How You Can Get Cut-Through For Your Stories During The Coronavirus Crisis Media Training

For weeks, the top ten most-read stories on the BBC News website have been almost exclusively related to Coronavirus. As we enter phase 2 of the crisis, with the government making plans to ease lockdown restrictions and businesses making cautious plans to re-open, on what is the media focused?

Talking to our media training journalists and an analysis of the website home pages of some of Britain’s leading media outlets on one day – the 29th April – tells an interesting story.

Of the 51 stories on The Financial Times’ home page, 44 are coronavirus-related (86%). Unsurprising perhaps for a business and finance orientated publication given how hard those sectors have been hit by the crisis.

Yet the trusted public news brand that is the BBC presents its readers with a similar focus. At point of analysis, some 85% of the BBC News home page stories were coronavirus-related (11 out of 13) and all 17 of its business home page stories. Job cuts and the economic impact still dominate, but plenty of stories triggered by individual businesses to issues like the declining use of cash, likely reduction in office space and how to sell books during lockdown.

And what of the likes of The Times and the Daily Mail? The figures shrink significantly – many more non-pandemic stories given the number of pages to fill. On The Times’ news section home page, just 21 out of 46 stories (45%) relate to coronavirus while in the Daily Mail it is slightly higher at 53% (31 out of 58). Even my local paper, the Petersfield Post, has 12 coronavirus new stories out of a total of 21 (57%).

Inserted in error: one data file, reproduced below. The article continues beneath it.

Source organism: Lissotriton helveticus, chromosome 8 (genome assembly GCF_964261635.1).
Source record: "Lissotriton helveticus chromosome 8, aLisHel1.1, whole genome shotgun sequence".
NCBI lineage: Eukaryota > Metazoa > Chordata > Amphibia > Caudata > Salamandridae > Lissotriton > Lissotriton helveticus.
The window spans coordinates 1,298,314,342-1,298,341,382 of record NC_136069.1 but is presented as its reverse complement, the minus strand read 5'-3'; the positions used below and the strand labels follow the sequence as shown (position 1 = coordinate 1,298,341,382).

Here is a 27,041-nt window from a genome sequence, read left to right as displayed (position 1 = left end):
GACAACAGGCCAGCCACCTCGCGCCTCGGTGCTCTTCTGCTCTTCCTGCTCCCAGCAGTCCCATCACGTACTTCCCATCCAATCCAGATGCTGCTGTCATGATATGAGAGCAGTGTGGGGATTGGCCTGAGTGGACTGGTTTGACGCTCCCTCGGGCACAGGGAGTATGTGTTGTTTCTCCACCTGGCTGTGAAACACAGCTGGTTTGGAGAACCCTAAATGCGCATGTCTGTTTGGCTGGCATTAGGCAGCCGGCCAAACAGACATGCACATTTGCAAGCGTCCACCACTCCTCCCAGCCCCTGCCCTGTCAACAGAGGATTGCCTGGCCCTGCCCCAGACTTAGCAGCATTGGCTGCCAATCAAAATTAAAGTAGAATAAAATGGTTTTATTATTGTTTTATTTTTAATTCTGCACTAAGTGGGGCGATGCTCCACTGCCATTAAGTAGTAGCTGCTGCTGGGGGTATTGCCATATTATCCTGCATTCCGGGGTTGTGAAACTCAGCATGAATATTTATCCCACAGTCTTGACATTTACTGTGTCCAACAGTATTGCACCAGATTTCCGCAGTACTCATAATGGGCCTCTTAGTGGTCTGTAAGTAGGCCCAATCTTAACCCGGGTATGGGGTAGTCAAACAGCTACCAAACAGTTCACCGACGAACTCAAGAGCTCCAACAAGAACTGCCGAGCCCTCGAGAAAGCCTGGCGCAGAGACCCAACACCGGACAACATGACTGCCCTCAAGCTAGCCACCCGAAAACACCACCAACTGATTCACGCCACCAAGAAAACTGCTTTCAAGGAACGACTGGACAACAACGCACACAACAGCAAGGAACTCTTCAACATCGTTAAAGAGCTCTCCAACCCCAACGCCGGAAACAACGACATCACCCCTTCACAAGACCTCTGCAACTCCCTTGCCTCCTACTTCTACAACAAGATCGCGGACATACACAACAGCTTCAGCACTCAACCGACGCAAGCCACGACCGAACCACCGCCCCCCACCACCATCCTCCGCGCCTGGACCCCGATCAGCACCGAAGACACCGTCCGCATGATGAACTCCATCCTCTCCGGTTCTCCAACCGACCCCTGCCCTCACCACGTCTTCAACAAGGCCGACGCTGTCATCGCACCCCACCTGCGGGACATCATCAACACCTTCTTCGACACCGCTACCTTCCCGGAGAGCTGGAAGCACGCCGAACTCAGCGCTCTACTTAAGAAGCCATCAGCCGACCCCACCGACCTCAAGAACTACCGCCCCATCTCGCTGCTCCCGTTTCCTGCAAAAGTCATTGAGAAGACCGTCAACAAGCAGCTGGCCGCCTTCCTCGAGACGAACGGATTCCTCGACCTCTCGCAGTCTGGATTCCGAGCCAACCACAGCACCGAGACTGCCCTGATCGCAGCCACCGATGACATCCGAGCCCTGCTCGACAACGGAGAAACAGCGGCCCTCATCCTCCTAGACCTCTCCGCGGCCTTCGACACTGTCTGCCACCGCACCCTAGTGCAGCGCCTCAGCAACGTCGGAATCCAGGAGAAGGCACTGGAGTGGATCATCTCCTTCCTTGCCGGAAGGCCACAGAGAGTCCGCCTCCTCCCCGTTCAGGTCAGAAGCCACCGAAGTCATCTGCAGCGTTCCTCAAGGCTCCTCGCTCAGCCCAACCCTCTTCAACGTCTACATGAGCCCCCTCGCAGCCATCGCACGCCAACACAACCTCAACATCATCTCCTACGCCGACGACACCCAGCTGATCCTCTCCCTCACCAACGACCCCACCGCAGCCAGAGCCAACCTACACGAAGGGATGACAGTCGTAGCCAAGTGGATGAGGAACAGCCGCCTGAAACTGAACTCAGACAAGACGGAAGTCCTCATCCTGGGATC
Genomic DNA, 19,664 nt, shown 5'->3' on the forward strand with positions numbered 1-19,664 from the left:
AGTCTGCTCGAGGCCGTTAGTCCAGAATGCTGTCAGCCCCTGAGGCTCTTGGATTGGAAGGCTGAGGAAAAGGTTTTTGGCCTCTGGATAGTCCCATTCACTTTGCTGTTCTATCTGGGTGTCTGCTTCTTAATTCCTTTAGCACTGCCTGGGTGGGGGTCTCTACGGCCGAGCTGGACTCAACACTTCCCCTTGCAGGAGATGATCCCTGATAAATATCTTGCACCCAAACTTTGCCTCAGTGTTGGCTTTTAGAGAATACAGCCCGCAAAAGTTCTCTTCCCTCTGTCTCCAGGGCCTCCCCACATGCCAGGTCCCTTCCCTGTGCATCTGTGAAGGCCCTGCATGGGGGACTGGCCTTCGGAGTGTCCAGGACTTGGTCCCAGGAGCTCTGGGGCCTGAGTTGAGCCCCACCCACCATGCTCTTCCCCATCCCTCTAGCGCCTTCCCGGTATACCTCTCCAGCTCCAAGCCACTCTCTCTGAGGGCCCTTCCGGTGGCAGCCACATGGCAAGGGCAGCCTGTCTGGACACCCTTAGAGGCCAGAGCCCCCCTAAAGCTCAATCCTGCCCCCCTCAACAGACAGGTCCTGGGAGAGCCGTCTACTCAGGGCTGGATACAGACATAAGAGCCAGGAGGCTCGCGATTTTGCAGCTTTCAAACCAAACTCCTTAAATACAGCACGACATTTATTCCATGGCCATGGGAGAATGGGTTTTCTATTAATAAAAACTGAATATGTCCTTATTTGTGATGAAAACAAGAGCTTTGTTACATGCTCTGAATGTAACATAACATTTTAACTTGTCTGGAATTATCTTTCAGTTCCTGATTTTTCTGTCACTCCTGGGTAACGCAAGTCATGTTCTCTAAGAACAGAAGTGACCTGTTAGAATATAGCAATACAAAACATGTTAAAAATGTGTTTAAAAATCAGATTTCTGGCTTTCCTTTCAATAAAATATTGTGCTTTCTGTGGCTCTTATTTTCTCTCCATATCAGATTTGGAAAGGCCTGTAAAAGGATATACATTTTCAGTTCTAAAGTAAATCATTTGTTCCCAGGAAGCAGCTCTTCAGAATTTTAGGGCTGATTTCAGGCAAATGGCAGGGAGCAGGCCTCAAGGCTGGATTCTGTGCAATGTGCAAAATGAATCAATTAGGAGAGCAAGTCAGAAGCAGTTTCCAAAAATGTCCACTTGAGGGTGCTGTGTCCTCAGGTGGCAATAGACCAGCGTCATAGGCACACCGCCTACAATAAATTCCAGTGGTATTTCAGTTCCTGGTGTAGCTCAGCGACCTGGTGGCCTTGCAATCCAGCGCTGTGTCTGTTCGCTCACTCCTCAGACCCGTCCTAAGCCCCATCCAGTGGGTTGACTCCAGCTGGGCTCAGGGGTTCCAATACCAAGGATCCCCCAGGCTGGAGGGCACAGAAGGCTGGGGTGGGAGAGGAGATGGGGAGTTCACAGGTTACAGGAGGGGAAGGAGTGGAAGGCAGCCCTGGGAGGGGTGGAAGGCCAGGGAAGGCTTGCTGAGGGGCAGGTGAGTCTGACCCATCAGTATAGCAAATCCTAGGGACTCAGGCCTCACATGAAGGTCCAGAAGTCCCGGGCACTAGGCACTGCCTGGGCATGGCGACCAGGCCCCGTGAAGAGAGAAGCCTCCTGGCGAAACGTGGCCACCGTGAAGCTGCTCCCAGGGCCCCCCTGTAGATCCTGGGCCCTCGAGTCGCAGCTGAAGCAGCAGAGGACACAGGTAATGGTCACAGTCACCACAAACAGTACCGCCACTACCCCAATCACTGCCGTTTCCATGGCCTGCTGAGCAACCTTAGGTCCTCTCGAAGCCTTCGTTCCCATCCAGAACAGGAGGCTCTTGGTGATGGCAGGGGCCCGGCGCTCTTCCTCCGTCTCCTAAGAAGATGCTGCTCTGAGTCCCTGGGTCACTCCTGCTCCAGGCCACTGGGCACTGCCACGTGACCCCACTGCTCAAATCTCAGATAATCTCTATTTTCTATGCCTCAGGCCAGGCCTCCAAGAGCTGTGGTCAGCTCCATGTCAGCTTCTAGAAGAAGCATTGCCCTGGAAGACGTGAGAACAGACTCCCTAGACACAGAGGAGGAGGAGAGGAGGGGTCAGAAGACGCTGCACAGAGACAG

Many coronavirus stories are an opportunity for organisations to put their best foot forward; to demonstrate their commitment to broader society; and the ways in which they are using their products, skills and ingenuity to help the stakeholders and nation through the crisis.

A technology editor at the BBC is very happy to receive as many Covid-related technology stories as he can and the planning desk at GMB to hear from companies helping the NHS frontline. The Metro newspaper was pleased to report how fashion brand, Barbour, has turned its production line to the manufacture of medical gowns for hospital workers, linking it to the last time we were ‘all in it together’ during World War 2, evoking memories of the company’s manufacture of army garments.

But editors cannot and do not want to fill a whole paper or broadcast schedule with Coronavirus stories. With so much bad news, many of them are looking for uplifting, inspiring or quirky tales. National journalists writing about the arts, entertainment, science, social affairs, the environment, and even technology are all in the market for non-Covid news; as are trade journalists writing about people, companies, sectors, innovation and products.

The main problem for journalists though – as ever – is sifting through the self-serving press releases, the uncontentious and bland quotes, the tenuous connections made by PRs to the news agenda and the lack of concise, focused, engaging stories that sell themselves to a journalist still asking ‘so what?’.

So well done the RSPB for getting coverage for cranes returning to UK wetlands and the PR for Animal Dynamics, a company that applies the study of birds and insects to the design of drones, for getting coverage for Skeeter, a miniature drone with military applications powered by flapping wings. Uplifting news. If you’ll pardon the pun.